The saying “necessity is the mother of invention” certainly applies to the history of aircraft fuel efficiency. During the 1970s energy crises, jet-fuel prices soared. This in turn fueled NASA’s Aircraft Energy Efficiency (ACEE) program to develop technologies that would increase the fuel efficiency of commercial aircraft. The program ran from 1973 to 1987 and had a major influence on commercial aircraft designs, spurring among other things the development of secondary structure components made of composite materials, such as the horizontal tails, vertical fins, and ailerons. However, as the energy crisis passed, the two ACEE programs that promised the most fuel-efficiency gains, namely advanced turboprop and laminar flow control to reduce drag, became irrelevant to the industry and never made it into production.

Decreased competition caused by consolidation of US aircraft manufacturers help. McDonnell Aircraft Corporation and Douglas Aircraft Company merged in 1967 to form McDonnell Douglas, which was in turn acquired by Boeing in 1997. Consequently, the number of new aircraft designs coming into the market dropped.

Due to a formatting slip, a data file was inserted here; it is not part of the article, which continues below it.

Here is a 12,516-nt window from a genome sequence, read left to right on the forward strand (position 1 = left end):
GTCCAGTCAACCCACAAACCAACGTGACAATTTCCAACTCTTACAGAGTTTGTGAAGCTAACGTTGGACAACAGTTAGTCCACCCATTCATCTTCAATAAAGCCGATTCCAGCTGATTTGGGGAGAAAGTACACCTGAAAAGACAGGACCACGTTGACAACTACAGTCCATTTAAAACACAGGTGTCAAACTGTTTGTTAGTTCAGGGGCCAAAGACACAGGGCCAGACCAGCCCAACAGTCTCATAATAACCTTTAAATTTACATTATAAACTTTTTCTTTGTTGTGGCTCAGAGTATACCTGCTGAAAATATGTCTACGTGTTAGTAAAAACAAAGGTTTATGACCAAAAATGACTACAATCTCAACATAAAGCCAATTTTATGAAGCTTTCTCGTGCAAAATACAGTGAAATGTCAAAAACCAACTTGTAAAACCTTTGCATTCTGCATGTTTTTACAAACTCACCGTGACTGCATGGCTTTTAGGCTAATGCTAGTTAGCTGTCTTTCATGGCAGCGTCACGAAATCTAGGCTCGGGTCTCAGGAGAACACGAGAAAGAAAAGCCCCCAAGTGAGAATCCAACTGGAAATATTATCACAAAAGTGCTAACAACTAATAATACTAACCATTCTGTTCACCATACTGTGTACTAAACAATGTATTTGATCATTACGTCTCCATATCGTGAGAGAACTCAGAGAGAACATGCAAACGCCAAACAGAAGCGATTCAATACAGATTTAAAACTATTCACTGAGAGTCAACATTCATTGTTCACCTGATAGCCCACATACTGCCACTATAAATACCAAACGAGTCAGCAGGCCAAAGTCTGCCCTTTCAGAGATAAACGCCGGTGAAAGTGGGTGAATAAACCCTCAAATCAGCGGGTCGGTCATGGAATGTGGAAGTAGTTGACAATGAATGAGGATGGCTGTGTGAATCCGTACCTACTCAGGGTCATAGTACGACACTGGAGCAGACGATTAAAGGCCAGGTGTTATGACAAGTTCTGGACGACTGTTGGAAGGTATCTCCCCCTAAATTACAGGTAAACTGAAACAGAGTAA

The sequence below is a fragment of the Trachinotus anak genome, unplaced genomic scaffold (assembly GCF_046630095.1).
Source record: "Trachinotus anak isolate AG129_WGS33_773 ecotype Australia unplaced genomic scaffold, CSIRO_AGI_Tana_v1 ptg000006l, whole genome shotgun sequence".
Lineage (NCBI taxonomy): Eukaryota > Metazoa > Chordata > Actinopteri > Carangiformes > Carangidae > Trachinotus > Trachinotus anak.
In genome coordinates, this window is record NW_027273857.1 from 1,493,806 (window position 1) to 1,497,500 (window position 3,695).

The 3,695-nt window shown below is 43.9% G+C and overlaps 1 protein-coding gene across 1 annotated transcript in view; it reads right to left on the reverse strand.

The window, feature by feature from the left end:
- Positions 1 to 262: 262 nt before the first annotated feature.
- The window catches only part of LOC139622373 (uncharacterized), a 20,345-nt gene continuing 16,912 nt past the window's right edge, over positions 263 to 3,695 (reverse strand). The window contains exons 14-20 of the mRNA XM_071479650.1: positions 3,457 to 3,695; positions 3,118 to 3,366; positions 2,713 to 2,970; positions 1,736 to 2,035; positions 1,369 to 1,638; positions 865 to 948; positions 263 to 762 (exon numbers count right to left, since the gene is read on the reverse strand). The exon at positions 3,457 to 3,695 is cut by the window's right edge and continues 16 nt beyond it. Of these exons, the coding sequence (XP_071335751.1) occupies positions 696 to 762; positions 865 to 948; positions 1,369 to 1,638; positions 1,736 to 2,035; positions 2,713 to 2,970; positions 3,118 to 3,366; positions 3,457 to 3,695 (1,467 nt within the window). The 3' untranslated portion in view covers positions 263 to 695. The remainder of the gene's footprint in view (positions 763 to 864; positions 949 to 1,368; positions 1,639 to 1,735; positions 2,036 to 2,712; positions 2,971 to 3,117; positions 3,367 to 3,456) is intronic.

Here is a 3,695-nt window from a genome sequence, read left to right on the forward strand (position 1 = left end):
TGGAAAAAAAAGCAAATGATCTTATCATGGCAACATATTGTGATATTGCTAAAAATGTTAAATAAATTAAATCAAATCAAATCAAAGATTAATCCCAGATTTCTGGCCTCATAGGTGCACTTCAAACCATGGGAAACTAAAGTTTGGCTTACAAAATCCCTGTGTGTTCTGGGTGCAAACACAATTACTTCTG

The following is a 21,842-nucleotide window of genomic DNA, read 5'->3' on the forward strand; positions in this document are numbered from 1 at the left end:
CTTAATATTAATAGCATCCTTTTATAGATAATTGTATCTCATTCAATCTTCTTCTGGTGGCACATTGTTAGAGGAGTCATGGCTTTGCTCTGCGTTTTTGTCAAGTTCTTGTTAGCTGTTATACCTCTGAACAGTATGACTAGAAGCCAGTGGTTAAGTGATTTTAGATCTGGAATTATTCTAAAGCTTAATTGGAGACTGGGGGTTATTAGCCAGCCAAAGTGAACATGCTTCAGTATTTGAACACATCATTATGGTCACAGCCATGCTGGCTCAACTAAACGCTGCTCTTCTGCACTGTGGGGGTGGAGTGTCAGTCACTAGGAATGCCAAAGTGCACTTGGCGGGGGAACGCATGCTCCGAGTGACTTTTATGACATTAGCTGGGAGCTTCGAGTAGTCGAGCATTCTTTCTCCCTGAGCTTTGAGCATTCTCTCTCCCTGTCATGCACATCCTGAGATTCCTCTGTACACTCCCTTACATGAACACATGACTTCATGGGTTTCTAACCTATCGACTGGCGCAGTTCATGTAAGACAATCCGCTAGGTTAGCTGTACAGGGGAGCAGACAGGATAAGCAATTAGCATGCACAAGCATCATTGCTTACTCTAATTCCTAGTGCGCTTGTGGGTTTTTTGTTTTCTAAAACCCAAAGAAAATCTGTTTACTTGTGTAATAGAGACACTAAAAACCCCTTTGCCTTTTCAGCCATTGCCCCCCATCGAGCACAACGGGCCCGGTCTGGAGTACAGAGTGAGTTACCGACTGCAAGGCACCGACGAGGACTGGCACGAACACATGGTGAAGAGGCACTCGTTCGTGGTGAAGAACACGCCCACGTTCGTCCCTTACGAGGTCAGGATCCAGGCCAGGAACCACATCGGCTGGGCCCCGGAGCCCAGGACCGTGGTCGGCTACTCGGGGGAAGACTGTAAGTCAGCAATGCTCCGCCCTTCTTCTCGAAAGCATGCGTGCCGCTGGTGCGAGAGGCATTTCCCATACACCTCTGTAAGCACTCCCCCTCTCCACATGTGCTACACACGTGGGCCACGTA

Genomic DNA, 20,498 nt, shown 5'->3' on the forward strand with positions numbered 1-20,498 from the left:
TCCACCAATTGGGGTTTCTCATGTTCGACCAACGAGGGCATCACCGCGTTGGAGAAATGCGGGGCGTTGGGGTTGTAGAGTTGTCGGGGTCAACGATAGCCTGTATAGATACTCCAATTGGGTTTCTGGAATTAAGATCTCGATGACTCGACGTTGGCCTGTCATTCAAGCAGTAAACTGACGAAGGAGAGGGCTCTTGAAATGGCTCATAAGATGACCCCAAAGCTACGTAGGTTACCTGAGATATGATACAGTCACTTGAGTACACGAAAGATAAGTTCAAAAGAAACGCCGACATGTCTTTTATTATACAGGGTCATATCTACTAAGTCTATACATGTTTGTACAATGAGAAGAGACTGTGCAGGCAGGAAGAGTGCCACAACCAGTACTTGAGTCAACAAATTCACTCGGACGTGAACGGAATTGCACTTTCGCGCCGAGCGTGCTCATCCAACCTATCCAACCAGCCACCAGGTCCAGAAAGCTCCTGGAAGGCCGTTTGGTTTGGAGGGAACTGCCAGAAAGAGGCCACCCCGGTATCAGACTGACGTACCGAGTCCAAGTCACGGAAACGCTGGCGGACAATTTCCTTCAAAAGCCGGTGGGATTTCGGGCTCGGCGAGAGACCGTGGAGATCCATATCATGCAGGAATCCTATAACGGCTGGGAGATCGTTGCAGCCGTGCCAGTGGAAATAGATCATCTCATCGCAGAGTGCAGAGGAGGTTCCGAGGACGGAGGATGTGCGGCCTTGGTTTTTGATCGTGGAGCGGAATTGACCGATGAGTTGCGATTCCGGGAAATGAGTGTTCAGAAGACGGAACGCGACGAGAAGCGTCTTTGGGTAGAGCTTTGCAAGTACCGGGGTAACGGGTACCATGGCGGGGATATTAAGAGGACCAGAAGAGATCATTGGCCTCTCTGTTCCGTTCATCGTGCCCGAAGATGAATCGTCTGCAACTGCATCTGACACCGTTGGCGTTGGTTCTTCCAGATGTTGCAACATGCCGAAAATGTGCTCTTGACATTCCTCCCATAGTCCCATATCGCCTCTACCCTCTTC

Without the impetus provided by either high fuel costs or market competition, and given sufficient demand for small incremental improvements to their existing models, it is easy to understand why aircraft manufacturers do not put more effort into developing new aircraft designs, with their steep production learning curve that may drive production costs up and profits down.

So now what? What can be done when radical measures to provide the stimulus that fuel costs and market competition aren’t providing are needed to meet the International Civil Aviation Organization’s (ICAO) goal of carbon-neutral growth in 2020, not to mention reducing carbon dioxide emissions by 50% in 2050? Or is there any? Stay tuned for the experts’ views.